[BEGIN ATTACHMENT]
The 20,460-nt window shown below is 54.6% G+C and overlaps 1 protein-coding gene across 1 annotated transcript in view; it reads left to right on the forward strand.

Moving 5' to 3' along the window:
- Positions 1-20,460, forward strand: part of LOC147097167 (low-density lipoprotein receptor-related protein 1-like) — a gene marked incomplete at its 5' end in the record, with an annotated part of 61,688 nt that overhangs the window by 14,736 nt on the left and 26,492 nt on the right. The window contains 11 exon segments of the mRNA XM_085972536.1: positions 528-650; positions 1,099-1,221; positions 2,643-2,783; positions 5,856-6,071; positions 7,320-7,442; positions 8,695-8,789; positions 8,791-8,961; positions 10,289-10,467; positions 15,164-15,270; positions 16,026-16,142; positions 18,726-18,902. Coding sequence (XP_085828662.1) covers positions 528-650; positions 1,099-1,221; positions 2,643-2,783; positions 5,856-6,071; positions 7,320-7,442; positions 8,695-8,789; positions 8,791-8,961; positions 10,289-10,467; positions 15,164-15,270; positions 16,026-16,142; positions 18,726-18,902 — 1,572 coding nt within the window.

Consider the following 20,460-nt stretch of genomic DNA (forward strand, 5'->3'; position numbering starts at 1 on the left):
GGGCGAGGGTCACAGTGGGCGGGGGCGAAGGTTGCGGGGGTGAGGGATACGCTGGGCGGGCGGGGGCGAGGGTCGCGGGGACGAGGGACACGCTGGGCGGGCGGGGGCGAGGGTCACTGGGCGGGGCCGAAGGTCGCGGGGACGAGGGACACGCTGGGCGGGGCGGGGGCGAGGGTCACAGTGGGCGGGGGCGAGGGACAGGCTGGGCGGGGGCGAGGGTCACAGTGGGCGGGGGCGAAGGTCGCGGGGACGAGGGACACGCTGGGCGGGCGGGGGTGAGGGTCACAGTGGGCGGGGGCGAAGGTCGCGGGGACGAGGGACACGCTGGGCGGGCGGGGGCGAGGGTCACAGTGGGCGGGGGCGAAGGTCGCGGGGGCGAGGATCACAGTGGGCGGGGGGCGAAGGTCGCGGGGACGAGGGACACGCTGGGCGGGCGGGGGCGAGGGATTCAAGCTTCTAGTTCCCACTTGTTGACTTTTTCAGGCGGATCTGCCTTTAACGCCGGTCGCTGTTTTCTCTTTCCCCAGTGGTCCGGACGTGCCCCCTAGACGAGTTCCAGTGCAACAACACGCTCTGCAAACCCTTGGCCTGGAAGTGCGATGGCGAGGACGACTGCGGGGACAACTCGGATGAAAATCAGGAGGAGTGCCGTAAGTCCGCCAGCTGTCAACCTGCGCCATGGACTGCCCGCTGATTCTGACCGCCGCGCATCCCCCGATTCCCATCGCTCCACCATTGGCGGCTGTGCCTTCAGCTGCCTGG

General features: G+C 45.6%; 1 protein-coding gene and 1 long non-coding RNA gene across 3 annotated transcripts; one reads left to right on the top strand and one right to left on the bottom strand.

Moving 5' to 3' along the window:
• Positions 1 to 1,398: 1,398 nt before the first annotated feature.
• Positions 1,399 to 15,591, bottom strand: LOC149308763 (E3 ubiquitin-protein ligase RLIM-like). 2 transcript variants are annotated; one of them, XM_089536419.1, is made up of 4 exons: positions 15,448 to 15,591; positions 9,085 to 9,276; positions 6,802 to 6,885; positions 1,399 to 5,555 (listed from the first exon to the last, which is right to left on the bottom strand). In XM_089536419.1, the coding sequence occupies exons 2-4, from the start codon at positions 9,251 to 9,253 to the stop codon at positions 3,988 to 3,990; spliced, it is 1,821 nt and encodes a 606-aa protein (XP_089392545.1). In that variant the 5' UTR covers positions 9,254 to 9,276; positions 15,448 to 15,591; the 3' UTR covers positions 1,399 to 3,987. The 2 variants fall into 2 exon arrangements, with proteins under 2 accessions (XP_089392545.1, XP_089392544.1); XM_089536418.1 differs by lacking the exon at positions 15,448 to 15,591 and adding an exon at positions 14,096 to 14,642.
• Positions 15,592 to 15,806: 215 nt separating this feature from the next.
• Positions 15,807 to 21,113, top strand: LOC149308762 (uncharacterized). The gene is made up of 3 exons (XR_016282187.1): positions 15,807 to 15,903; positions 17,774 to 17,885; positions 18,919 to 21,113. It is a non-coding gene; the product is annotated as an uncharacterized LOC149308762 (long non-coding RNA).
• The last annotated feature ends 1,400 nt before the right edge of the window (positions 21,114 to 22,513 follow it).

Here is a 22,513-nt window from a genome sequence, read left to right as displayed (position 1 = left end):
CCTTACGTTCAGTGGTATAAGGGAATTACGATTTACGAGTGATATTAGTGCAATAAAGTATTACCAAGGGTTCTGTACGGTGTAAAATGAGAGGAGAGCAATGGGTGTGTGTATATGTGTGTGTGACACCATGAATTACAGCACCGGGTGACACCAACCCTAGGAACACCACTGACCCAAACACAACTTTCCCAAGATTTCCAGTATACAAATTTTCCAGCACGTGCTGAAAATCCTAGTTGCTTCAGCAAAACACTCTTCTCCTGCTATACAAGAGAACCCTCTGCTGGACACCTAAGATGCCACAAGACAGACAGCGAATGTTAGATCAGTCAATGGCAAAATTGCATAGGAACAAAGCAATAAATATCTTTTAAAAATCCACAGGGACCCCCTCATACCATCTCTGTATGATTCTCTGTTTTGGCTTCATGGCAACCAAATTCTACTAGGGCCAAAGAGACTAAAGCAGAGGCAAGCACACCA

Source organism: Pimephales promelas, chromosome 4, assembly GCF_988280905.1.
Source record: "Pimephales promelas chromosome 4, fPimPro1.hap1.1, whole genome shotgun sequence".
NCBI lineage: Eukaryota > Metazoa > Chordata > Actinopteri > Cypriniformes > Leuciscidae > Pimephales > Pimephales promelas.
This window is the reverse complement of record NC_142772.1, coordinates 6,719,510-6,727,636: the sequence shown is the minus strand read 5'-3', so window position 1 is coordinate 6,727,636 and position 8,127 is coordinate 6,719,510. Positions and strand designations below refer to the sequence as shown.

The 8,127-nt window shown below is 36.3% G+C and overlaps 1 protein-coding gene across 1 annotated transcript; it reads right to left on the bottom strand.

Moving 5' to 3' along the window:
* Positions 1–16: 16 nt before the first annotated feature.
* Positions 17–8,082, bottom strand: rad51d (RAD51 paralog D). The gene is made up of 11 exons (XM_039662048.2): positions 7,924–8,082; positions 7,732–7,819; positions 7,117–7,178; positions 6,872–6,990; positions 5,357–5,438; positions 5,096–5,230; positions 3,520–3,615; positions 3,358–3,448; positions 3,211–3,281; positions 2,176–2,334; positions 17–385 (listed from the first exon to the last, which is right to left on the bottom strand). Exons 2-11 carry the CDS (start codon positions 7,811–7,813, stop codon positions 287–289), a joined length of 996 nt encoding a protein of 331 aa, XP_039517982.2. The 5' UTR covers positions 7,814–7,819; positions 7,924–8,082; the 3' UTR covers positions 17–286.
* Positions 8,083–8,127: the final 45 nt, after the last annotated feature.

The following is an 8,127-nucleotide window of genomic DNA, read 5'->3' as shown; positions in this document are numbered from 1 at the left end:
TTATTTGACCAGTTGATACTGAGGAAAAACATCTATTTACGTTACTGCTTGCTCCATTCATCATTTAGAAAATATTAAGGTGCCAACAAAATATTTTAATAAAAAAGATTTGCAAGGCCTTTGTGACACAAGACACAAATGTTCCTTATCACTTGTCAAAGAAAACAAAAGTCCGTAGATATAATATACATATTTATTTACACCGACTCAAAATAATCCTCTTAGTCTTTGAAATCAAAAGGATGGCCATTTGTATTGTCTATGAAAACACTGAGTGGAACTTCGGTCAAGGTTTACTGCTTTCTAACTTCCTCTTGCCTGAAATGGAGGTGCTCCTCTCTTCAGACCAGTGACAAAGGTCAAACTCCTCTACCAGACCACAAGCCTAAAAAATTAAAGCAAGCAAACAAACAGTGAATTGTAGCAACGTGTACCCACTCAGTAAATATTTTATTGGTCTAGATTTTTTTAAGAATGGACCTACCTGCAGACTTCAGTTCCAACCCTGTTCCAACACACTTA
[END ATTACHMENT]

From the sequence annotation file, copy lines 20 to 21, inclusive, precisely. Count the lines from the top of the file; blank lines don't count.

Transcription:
Moving 5' to 3' along the window:
* Positions 1–16: 16 nt before the first annotated feature.